Friday, September 9, 2016

It happens on Friday: Kat Ross reveals her books´ secrets



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I am so delighted to welcome Kat Ross. She is the author of ‘The Midnight Sea’ (review), ‘Blood of the Prophet’ (blog tour coming soon), and ‘The Daemonic’ (blog tour coming soon). In this interview she talks about her life and new projects. She has many interesting things to share with us. You´ll enjoy the interview.
1- Tell us about you. Who you are, where you live and what you like to do during your free time.

So I'm a writer who moonlights as an editor, or maybe it's vice versa? I live just north of New York City, and just got into fantasy mapmaking as a sideline. So. Fun.

2- Where did you get the idea for the Fourth Element series? What can you tell us about the books?

The one-liner might be Gladiator meets Romeo and Juliet in ancient Persia. With magic. I just made that up, but it pretty much works! The plot is fast-paced, but the heart of the story is the things we do for love—and hate. When The Midnight Sea opens, the wealth and military power of the empire is intimately connected to the slavery of creatures called daevas. They can wield the elements of earth, air and water and make deadly soldiers. The priests teach that they're Druj—impure. But as the human protagonist trains with her own daeva, she comes to question everything she's been taught about them. So the first book focuses on her evolution and eventual rebellion, while the next two develop conflicts in the larger setting. I mean, what's epic fantasy without a diabolical demon queen?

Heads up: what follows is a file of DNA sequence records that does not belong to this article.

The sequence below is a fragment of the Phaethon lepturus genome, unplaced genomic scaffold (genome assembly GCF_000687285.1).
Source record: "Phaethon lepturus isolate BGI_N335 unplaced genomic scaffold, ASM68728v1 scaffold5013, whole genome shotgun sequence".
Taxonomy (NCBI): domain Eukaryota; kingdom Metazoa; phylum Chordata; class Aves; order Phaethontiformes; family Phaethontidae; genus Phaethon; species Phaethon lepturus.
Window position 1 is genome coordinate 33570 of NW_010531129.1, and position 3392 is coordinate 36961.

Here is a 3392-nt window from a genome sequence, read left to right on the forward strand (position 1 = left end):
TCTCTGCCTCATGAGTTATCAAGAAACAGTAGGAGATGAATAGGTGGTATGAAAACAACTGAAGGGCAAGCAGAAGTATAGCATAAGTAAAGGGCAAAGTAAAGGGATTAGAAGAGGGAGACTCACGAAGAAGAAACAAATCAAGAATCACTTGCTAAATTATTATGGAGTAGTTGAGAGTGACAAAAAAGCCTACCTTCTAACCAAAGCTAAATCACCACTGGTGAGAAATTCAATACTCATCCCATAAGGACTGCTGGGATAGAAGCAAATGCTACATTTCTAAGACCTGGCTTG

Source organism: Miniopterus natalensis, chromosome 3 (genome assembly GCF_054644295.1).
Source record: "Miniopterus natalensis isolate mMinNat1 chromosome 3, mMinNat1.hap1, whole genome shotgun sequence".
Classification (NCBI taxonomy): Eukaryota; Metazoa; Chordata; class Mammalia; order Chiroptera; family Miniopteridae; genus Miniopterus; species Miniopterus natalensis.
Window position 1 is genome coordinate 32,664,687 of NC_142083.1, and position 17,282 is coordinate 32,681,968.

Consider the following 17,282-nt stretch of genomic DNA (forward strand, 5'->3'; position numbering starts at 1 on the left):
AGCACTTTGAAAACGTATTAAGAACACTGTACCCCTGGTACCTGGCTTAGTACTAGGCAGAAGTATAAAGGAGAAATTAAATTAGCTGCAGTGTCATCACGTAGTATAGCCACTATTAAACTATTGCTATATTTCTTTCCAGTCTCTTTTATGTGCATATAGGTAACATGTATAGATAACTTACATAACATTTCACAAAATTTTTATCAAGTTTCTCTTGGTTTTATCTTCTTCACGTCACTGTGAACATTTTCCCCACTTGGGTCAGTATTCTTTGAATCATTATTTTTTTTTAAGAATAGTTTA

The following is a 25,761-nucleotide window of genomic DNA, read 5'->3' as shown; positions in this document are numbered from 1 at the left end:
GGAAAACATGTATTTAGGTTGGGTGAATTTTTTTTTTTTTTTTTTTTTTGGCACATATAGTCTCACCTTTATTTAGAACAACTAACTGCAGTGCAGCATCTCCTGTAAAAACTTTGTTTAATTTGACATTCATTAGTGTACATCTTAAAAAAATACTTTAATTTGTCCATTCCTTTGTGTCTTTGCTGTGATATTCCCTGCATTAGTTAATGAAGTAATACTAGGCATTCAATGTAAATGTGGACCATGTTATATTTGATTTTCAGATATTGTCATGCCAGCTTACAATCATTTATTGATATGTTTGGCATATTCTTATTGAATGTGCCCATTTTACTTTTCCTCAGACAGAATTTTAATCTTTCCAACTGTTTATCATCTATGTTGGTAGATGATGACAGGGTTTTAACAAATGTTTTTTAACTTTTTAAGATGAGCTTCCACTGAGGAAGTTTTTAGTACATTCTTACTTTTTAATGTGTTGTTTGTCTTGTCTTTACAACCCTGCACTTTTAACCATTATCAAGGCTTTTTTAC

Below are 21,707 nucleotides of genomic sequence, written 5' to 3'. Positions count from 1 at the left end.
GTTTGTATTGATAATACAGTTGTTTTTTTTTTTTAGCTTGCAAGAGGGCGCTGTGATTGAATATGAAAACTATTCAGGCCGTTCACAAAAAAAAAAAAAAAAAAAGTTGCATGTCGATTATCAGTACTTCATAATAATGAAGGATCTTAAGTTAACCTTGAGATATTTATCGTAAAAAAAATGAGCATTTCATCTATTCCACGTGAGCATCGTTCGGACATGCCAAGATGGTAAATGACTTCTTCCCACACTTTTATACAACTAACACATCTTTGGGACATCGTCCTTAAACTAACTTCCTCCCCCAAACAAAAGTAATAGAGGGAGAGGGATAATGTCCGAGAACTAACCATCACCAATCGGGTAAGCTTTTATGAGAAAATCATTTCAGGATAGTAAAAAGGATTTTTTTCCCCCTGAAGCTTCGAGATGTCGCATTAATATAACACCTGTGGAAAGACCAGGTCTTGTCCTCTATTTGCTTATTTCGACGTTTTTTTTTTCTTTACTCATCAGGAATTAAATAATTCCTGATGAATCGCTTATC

3- Did you have to do any research?

Lots! The setting for the Fourth Element series is an alt Persian Empire during the Achaemenid period, about 330 BC, so it's a mix of fact and fiction (mostly the second). My last book was sci-fi, and I've also written an historical mystery, so I'm used to doing lots of research, but this was a bit different. It's the first time I had to design my own system of magic, with consistent rules, along with various other non-human species and a new timeline for an entire empire, so it was definitely a lot of work (and all that is still evolving). But I also wanted to be reasonably accurate about what people did and didn't have at that time, so every time a character needs a pair of scissors or something, I have to look that up! Some of the results have been surprising: for example, they had wigs but not rice (not until after the Islamic invasion centuries later). It can feel daunting at the beginning to create an entire world, but once my imagination starts flowing, it's one of my favorite things on earth.



4- What is your favorite character?